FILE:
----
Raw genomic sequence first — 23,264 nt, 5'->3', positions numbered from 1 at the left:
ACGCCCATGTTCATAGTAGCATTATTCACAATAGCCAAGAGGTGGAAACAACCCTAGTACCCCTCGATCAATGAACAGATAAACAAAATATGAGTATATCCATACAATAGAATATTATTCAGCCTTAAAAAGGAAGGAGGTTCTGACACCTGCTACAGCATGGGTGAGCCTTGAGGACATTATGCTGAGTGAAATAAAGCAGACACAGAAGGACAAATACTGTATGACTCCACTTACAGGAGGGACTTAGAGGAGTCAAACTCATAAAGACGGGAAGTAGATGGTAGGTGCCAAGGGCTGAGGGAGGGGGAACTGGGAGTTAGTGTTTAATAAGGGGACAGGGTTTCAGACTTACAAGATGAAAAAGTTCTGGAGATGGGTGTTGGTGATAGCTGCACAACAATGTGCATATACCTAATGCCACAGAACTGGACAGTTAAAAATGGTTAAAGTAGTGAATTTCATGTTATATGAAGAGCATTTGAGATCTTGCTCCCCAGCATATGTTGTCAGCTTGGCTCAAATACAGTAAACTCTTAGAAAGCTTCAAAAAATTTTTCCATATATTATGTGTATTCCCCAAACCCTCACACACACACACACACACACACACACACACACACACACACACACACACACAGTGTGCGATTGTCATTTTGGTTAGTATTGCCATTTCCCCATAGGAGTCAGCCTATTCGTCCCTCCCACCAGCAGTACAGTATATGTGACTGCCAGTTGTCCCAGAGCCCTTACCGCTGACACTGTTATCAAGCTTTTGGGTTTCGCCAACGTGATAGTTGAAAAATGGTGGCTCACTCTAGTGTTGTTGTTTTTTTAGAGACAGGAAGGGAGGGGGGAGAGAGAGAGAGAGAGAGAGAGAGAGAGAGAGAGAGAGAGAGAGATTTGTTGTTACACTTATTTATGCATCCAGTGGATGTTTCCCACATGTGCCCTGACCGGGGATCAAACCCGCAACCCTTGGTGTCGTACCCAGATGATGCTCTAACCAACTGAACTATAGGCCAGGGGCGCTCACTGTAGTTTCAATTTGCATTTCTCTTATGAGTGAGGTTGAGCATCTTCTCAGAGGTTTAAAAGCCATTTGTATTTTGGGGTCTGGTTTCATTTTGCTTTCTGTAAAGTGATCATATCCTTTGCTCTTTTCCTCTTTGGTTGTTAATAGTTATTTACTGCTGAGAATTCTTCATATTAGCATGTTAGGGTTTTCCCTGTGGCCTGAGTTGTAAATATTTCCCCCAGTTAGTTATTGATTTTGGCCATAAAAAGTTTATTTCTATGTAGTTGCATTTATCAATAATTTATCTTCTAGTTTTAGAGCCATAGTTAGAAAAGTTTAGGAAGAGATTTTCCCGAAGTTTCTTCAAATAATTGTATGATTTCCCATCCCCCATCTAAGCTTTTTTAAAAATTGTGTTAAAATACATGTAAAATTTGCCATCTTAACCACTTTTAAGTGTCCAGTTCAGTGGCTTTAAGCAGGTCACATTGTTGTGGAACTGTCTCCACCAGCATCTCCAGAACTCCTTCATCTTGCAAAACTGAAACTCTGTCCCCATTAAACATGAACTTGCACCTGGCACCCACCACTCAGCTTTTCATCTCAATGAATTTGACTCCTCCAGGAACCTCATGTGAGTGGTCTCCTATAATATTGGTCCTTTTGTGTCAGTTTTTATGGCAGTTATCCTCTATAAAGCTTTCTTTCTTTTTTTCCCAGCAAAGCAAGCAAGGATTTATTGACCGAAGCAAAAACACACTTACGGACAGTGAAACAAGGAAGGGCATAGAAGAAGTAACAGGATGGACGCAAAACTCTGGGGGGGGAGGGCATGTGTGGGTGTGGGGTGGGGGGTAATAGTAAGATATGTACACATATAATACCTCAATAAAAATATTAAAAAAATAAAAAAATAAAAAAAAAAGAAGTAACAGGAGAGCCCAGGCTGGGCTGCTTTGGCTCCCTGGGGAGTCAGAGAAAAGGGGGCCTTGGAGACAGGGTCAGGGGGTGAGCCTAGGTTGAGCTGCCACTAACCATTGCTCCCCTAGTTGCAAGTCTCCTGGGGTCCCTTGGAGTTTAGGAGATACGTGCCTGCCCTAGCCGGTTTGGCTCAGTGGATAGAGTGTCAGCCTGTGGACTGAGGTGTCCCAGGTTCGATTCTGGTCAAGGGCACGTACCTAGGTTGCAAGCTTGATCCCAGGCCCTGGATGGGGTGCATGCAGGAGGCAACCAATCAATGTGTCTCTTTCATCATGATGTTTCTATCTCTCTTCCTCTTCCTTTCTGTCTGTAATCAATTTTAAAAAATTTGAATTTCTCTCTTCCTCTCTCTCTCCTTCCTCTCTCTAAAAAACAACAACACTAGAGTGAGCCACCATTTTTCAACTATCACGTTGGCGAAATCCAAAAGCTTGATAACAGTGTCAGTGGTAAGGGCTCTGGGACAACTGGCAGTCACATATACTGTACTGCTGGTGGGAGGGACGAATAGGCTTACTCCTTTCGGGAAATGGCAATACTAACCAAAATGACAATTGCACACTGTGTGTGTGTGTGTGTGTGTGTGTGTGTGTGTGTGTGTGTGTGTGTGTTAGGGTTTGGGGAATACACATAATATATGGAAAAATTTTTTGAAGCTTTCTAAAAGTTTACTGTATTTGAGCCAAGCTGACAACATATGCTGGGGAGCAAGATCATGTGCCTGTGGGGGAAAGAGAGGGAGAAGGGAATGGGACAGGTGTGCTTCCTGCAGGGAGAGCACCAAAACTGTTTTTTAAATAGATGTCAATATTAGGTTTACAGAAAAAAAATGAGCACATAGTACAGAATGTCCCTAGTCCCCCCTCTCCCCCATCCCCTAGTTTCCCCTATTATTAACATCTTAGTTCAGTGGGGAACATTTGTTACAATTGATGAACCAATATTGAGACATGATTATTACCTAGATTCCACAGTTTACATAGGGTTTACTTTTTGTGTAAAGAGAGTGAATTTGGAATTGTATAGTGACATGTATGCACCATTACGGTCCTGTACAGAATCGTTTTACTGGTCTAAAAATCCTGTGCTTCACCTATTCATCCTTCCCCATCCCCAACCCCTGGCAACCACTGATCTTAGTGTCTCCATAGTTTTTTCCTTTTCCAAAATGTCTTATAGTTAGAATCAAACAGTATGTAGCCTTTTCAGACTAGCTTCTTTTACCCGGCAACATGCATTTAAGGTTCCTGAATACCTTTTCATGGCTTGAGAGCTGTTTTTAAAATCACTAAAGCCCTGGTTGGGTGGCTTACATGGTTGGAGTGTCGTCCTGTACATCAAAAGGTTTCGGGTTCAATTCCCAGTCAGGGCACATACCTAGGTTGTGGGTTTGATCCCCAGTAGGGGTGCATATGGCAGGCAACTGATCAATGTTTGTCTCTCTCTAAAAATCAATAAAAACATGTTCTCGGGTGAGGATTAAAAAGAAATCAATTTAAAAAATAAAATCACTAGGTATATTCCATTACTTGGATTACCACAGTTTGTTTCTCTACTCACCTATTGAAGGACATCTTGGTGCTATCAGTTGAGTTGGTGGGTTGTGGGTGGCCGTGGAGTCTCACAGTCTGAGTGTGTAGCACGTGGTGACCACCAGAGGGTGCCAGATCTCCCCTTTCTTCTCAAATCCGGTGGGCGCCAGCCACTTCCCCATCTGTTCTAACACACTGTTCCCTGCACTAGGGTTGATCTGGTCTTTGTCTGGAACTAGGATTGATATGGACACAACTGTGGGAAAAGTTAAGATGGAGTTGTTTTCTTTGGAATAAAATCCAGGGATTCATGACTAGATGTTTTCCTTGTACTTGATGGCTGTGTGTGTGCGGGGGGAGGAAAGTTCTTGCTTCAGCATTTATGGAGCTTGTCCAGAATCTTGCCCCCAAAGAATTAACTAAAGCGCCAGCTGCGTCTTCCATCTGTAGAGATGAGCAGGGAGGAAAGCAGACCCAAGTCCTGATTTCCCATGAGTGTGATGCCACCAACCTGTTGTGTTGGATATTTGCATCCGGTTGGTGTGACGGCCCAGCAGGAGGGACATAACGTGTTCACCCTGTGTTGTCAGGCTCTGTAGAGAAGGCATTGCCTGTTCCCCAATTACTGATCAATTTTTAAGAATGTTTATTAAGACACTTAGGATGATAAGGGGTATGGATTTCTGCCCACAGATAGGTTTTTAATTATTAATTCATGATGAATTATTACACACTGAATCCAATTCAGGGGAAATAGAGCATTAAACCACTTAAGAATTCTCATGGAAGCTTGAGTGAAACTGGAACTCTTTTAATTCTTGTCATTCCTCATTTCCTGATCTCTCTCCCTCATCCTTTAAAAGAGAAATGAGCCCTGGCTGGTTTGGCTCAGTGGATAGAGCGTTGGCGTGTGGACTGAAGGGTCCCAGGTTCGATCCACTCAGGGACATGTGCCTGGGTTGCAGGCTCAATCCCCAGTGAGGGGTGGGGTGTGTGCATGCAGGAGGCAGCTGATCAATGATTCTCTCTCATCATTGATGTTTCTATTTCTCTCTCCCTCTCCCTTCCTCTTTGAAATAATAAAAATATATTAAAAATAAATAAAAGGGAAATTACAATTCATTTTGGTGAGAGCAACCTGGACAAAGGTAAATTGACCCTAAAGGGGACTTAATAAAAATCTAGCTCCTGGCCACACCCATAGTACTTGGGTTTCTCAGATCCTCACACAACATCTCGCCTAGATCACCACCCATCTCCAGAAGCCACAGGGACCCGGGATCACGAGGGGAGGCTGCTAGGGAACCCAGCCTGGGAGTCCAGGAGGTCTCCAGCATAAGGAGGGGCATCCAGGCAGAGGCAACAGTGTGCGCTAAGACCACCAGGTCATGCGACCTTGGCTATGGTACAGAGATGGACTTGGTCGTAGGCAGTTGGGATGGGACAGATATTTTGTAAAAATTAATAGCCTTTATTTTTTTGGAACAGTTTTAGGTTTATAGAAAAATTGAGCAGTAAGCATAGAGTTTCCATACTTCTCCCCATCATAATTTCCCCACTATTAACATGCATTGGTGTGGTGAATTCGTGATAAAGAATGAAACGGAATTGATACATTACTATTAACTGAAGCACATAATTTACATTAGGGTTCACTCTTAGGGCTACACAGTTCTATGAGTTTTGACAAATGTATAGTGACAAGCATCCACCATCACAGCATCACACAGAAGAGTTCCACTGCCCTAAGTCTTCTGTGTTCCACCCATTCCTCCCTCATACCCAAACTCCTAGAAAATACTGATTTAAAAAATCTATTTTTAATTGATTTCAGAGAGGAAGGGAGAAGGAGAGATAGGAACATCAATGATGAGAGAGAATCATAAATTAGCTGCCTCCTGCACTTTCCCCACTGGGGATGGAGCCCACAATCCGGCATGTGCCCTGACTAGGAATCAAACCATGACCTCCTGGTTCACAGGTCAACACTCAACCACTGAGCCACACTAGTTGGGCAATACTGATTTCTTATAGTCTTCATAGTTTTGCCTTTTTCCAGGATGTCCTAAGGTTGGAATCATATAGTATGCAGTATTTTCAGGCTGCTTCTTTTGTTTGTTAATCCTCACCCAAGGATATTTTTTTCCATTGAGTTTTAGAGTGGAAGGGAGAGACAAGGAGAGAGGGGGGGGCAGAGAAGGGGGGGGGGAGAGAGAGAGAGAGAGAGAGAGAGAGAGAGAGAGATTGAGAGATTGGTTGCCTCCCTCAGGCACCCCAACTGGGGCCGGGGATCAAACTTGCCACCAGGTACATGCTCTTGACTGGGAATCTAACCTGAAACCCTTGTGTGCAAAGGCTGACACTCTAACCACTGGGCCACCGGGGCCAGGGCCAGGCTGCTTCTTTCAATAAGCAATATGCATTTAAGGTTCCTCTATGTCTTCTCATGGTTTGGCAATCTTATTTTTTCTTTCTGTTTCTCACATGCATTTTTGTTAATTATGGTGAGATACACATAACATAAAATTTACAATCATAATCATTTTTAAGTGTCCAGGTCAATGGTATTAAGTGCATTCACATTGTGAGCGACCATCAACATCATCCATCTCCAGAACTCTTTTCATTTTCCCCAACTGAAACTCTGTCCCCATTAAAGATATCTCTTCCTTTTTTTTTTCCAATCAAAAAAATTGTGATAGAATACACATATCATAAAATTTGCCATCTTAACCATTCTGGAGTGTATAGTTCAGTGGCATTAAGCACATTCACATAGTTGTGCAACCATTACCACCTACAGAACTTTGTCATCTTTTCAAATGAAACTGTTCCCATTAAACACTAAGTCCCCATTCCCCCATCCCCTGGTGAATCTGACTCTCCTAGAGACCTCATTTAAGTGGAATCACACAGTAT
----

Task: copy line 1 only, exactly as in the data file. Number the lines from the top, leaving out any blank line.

Raw genomic sequence first — 23,264 nt, 5'->3', positions numbered from 1 at the left: